On Feb. 11, more than 80,000 people gathered in Raleigh, N.C., for the largest Moral Monday march yet — challenging Trumpism in Washington, D.C., and legislative overreach in our state. More important than the numbers, though, are people’s convictions: Principle, not party, is the reason why we march. We march because our deepest religious traditions have trained our bodies to stand up in the face of injustice.
“Since Day No. 1, we’re trying to fight the hate and sadness with doing good and being positive,” said Namee Barakat, Deah’s father. “That makes us feel better and it makes our wounds a little easier.”
A deal has fallen apart to undo the North Carolina law known as the “bathroom bill,” in a sign of the state’s bitter political divide.
The state’s legislature was called into a special session on Dec. 21, to consider repealing the law known as HB2 after months of pressure, including lost jobs and canceled sporting events and concerts.
If irony wasn’t dead, I’d say how ironic it was that in the midst of this season of Advent, in which we look to the nebulous future, a time-not-yet shaped by our ability to be patient and hopeful and tense and a bit sorrowful about what we cannot see but hope we shall soon see, our societal life is filled with those for whom there is no future.
On Sept. 20 Scott was shot and killed by Vinson after officers surrounded Scott’s SUV, parked in front of Scott’s apartment, and Scott exited his vehicle. District Attorney Andrew Murray stated that Scott exited his SUV while armed and ignored commands from officers to drop his gun. However, Scott’s relatives stated that Scott was reading a book in his car, waiting for his son to arrive from school. Both Scott’s relatives and witnesses of the shooting reported that Scott was unarmed. Police stated that a gun was found at the scene.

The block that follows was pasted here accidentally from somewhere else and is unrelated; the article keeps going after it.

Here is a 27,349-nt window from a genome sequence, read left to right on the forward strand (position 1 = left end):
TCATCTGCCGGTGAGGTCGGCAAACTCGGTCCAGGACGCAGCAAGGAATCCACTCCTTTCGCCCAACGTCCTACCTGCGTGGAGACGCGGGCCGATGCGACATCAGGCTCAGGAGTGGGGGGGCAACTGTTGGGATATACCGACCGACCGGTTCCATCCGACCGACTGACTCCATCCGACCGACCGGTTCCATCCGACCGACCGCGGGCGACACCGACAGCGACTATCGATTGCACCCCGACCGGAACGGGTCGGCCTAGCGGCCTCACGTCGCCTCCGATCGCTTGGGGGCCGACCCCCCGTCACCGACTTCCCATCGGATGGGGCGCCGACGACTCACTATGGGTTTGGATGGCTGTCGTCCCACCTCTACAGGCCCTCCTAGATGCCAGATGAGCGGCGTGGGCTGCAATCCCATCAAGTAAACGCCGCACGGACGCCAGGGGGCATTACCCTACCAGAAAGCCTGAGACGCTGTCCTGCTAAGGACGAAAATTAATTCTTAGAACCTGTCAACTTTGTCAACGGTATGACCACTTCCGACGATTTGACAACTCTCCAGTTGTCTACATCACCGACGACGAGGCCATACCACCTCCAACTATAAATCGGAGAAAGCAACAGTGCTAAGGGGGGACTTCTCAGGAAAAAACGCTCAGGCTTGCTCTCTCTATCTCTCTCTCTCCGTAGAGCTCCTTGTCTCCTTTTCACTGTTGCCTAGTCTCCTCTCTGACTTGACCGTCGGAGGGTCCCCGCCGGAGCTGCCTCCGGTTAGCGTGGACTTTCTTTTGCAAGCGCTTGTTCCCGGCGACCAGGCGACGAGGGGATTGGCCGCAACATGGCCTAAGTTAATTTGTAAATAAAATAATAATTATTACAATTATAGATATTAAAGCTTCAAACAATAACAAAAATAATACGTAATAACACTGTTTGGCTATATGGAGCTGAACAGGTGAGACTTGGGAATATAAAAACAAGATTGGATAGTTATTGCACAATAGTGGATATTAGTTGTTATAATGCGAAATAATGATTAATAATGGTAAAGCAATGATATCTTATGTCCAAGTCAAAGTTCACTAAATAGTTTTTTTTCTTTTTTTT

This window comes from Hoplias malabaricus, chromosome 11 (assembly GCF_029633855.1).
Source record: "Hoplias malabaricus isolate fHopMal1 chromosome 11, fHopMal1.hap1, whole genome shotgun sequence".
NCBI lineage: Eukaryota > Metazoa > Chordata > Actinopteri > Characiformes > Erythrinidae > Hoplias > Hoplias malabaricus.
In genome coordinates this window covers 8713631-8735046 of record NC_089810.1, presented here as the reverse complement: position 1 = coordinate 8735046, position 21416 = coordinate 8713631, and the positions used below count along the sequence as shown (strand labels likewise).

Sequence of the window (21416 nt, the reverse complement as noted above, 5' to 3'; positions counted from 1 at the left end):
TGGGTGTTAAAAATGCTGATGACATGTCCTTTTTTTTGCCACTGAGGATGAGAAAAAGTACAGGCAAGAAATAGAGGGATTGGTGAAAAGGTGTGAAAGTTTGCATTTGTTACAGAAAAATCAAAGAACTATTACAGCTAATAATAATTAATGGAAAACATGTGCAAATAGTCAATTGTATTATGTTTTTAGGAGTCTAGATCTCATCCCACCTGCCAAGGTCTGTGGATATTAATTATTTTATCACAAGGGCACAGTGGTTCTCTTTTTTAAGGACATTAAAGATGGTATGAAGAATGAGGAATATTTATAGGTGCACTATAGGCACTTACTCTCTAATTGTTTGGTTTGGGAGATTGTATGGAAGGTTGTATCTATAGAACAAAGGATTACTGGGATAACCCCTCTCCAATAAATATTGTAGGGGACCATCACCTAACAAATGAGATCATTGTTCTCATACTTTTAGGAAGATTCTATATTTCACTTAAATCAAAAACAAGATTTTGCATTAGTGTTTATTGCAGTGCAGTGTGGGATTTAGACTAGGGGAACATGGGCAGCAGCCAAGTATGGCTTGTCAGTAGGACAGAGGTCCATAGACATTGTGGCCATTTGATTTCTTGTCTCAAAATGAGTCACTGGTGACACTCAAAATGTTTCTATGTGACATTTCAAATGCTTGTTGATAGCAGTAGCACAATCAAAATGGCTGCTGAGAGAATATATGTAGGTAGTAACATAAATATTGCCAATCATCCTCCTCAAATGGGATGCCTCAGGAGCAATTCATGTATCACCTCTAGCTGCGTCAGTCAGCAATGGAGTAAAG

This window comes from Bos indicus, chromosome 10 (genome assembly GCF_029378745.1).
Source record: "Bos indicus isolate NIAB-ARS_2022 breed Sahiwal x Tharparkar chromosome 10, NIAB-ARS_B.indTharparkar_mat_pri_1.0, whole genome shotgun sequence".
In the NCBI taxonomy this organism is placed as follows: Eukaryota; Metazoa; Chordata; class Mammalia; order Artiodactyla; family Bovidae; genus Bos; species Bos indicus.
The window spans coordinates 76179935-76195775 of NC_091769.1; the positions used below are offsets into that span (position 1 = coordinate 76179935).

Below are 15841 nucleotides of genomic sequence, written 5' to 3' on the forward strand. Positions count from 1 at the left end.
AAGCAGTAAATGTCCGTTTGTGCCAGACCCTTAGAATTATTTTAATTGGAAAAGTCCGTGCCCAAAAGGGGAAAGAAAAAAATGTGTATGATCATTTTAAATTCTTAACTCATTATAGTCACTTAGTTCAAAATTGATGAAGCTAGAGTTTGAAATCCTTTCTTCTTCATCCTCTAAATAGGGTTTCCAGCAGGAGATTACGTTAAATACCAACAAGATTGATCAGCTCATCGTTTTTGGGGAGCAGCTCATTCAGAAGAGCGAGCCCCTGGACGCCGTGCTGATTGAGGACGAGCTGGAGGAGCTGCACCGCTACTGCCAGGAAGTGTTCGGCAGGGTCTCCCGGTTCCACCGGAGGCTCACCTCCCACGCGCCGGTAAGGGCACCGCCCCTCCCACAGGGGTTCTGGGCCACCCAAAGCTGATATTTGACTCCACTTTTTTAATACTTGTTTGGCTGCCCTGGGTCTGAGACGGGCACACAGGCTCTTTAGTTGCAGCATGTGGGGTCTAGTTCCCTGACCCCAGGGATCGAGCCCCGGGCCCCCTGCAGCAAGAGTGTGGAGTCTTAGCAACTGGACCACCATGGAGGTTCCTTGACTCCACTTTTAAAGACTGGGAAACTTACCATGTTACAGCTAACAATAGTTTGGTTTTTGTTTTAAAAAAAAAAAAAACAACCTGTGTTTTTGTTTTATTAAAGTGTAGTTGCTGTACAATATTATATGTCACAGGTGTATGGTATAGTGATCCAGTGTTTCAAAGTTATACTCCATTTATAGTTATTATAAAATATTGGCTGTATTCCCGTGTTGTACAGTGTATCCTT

The dismantling of the Voting Rights Act of 1965 by the Supreme Court and conservative state elected officials may be a major reason behind Donald Trump's 2016 U.S. presidential election win, reports ThinkProgress. This was the nation’s first presidential election since the Voting Rights Act's implementation 50 years ago in which the act didn’t provide full protection to voters of color.
On the day after the election, Mervat Aqqad’s 7-year-old son woke up and asked who got elected president.
When Aqqad broke the news to Ibrahim, a second-grader at the Al-Iman School in Raleigh, his first question was, “Do we have to move now?”
“You are in a year of greatness. You are in a year of restoration,” White preached to a group of some 100 worshippers, almost all of them African-Americans. They had gathered in a large, windowless room at Faith Assembly Christian Center, a simple building in a predominantly black neighborhood of Durham.
Asked afterward about her ties with the president-elect, she declined to be interviewed “out of respect for the church.”
To say that HB2 has tarnished the state’s reputation would be a profound understatement. Those of us who have traveled out of the state (or the country) have become accustomed to some version of the same response when we introduce ourselves as native North Carolinians: “Oh, you’re from the bathroom state!”
No. We are not this.
You should call the Lawyers’ Committee for Civil Rights Under Law hotline 866-OUR-VOTE (866-687-8683) if you, or someone you know, are notified that you can’t vote, or can vote only under certain circumstances, and you suspect that unlawful practices are to blame for the difficulty.
Likewise, you should call the hotline if you notice at the poll any of the following eight possible signs of voter suppression, or if you notice blatant voter intimidation.